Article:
Alleged cyber-criminals in Adelaide and Sydney have been accused of stealing more than $11-million by hacking into businesses and modifying payroll, superannuation and credit card details.
One of them, a 31-year-old man formerly of Adelaide, was arrested at a library in Sydney’s Green Square on Sunday.
The other two, 32-year-old Jason Lees and 28-year-old Emily Walker, were arrested in the Adelaide suburb of Seaton on Monday night.
New South Wales police said more than 80 personal and financial profiles were stolen for the purpose of committing fraud.
They said the 31-year-old committed the crimes in South Australia from early 2019, and then in NSW from August in the same year. He has faced 24 fraud-related charges in Newtown Local Court in Sydney.
Charged with money laundering and deception offences
Lees and Walker faced the Adelaide Magistrates Court charged with money laundering and deception offences.
Police prosecutor, Senior Sergeant Mike Tolson, told the court it was anticipated hundreds more charges would be laid.
The court heard businesses and organisations had been hacked for staff data – including names, addresses and birthdates – that was then used to set up a large number of bank accounts where money was deposited.
“All of the stolen [identities have] come from intruding upon businesses,” the prosecutor told the court.
Many cryptocurrency accounts used to launder $18-million
Tolson said multiple cryptocurrency accounts had also been used to launder more than $18-million.
“Current investigations … are still underway to identify and locate the proceeds and distribution of the cryptocurrencies,” he stated.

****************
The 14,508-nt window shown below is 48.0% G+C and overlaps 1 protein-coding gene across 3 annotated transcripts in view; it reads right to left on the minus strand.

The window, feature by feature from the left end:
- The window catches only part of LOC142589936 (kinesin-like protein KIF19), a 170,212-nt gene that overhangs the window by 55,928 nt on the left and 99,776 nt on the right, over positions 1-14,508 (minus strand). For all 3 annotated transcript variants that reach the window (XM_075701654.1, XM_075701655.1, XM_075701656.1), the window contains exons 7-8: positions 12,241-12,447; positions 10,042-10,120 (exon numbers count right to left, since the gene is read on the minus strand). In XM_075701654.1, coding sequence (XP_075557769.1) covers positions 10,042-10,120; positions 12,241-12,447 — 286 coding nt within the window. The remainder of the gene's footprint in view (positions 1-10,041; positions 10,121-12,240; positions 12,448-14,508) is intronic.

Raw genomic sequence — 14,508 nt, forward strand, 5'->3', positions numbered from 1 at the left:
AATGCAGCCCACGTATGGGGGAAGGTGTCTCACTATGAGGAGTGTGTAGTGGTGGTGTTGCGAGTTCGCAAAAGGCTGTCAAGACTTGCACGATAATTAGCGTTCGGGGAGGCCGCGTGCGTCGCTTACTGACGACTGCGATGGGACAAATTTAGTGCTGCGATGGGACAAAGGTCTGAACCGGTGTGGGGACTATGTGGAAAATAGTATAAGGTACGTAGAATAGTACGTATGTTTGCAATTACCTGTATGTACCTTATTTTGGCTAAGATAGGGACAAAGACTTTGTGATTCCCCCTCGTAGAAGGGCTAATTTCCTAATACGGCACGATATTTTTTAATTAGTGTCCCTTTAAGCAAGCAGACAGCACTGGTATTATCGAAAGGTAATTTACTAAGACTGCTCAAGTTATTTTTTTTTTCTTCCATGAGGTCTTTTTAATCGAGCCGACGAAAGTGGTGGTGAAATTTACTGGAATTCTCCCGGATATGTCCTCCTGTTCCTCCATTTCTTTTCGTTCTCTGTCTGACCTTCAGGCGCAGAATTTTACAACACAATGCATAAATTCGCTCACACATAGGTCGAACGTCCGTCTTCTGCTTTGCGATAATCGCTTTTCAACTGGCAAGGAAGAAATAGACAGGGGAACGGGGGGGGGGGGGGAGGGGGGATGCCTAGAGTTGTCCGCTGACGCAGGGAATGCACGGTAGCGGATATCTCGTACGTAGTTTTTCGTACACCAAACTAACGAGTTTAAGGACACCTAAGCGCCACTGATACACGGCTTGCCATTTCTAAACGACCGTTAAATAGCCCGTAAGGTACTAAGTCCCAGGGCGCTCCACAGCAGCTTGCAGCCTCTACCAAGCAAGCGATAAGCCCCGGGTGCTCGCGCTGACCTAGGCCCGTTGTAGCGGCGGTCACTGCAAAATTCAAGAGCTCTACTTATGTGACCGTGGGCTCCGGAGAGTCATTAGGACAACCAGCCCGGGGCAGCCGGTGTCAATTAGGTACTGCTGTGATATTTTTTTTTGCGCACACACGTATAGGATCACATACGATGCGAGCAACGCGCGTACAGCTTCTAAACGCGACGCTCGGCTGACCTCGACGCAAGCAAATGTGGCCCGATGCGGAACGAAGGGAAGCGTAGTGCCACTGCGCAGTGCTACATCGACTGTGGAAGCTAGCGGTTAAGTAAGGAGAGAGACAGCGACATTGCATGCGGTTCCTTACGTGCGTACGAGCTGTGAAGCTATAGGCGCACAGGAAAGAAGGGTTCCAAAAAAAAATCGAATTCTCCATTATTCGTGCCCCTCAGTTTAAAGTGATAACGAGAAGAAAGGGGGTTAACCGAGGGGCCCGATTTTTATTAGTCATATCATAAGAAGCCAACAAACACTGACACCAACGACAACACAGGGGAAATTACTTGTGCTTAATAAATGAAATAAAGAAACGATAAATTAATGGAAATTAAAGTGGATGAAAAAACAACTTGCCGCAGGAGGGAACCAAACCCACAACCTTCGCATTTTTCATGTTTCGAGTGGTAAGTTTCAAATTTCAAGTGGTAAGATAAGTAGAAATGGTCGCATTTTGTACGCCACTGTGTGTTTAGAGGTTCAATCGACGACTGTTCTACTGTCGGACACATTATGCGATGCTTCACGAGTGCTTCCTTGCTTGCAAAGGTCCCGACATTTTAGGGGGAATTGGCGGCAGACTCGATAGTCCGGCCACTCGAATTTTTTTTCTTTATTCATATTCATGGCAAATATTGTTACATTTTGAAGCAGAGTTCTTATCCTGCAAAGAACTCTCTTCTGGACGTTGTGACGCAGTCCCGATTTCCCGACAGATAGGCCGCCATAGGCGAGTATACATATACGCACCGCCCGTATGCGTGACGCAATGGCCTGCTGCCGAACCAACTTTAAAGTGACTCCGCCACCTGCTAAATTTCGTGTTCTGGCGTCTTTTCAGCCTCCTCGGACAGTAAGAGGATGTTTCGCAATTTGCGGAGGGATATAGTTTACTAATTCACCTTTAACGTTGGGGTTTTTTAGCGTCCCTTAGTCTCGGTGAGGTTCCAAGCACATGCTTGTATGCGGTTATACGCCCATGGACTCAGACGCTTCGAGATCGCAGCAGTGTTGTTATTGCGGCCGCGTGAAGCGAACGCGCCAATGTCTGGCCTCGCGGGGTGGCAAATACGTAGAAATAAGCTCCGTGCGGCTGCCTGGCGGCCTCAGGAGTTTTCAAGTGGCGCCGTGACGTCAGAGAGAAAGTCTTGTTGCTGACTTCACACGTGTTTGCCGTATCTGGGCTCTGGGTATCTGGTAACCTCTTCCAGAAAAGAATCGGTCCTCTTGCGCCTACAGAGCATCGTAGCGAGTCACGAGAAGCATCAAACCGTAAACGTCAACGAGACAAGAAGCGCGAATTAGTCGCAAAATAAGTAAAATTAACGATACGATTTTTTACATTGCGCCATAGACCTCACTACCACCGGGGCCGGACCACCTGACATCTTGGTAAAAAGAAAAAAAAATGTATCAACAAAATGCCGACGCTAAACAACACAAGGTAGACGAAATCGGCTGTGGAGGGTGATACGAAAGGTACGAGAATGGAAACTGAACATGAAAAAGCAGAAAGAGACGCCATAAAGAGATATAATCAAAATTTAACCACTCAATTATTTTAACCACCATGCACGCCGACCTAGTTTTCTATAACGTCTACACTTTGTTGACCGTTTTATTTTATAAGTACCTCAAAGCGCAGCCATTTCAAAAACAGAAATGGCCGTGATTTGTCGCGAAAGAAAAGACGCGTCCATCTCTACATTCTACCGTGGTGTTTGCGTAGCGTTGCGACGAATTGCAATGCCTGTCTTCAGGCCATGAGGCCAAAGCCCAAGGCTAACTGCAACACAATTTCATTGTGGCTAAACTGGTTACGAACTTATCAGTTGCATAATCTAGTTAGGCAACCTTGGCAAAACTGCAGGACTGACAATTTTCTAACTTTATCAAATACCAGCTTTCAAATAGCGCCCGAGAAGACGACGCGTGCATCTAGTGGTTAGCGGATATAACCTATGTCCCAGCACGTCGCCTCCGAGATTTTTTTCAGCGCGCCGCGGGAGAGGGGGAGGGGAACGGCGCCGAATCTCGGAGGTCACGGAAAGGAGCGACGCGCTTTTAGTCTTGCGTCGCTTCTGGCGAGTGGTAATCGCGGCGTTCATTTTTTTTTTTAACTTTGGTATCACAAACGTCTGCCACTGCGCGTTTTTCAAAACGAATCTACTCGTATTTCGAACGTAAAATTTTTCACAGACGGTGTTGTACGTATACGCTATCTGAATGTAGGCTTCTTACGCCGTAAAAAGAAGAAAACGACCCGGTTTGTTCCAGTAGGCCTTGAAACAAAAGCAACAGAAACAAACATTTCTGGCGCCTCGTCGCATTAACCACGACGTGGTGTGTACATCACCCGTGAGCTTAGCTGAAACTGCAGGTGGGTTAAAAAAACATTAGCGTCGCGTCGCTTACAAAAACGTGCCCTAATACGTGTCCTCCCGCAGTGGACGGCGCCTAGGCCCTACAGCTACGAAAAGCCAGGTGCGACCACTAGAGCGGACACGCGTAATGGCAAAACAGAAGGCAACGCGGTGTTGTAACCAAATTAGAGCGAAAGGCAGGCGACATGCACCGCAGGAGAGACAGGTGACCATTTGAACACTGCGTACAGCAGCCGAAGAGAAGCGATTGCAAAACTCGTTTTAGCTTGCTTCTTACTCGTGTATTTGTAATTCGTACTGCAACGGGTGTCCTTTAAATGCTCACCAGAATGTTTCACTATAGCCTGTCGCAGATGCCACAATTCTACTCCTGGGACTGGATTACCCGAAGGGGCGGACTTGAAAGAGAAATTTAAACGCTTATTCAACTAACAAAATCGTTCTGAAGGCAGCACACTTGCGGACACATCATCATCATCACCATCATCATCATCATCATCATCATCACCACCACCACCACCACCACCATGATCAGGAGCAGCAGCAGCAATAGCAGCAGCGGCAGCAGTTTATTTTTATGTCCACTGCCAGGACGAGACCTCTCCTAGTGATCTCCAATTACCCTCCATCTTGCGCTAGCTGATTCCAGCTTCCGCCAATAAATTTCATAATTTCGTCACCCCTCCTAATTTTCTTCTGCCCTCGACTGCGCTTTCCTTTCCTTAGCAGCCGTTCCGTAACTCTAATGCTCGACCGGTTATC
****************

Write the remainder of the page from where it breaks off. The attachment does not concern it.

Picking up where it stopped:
“However, one of the wallets that has been identified alone contains more than $18-million in transactions … and multiple withdrawal accounts.”
Police said officers seized electronic devices from the pair’s Seaton address in January. They have since confiscated nine computers, their hard-drives and six mobile phones.
Police say the crimes were ‘sophisticated’ and ‘complex’
SA Police Cybercrime Investigations Section officer in charge, Detective Senior Sergeant Adam Serafini, said the alleged crimes were “sophisticated and complex”.
“Cybercrime, and this investigation in particular, presented unique challenges for law enforcement, who were able to tackle this issue collaboratively with law enforcement and industry partners,” he said.
“This investigation is an excellent example of police working together to ensure that cybercrimes which are committed across our state and territory borders will be thoroughly investigated by law enforcement.”
NSW Police Force Cybercrime Squad commander, Detective Superintendent Matthew Craft, said it was a timely reminder for individuals and businesses to have strong cybersecurity measures in place.